About 1 in 5 people have recurrent cold sores. They are small blisters that develop on the lips or around the mouth caused by the herpes simplex virus. They usually resolve without treatment in 7-10 days. Cold sores often start with an itching, burning or tingling sensation around the mouth. Small fluid-filled sores will then appear, most commonly on the edges of your lower lip. The blisters may weep and take several days to form scabs.
The fluid in these sores contains the herpes simplex virus and therefore until the cold sore has healed and disappeared, the cold sore is very infectious and can be spread to other people. If you have unhealed cold sores, it is particularly important to avoid close contact with people with weakened immune systems such as new-born babies, people with HIV or those receiving treatment that weakens the immune system such as chemotherapy.
The first infection with herpes simplex usually occurs in childhood without any symptoms. The virus travels up the nerves where it lies dormant (inactive). From time to time the virus may become active, multiply and travel down the nerve to cause cold sore blisters around the mouth. Factors thought to trigger outbreaks of cold sores include:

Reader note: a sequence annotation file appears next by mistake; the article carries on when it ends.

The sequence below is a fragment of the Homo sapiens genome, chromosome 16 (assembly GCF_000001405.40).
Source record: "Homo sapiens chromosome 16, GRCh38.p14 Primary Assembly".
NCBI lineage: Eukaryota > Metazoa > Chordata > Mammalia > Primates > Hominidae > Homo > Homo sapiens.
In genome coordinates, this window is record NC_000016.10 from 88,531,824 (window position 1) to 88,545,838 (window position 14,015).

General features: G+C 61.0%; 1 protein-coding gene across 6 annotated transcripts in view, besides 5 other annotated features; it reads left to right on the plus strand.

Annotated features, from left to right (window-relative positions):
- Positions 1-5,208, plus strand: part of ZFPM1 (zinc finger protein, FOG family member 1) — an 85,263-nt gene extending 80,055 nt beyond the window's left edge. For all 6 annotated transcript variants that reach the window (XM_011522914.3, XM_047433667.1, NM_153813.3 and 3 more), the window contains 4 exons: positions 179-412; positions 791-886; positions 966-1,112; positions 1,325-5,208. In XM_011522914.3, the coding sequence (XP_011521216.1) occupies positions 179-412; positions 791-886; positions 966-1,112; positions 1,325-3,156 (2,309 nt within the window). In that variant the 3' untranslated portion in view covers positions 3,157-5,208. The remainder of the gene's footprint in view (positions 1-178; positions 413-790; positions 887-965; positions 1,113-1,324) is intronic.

These creams contain Aciclovir which may speed up the healing time of a recurrent cold sore infection.They are most effective if you apply them as soon as the first signs of a cold sore, usually a tingling sensation, as they do not kill the virus, but stop it from replicating. They must be applied five times a day for at least five days.
These contain a special gel called hydrocolloid. They are placed over the cold sore to help healing and to reduce the risk of spread of the cold sore.
These can be prescribed by your doctor for more severe infections, in newborn babies or in immunocompromised patients.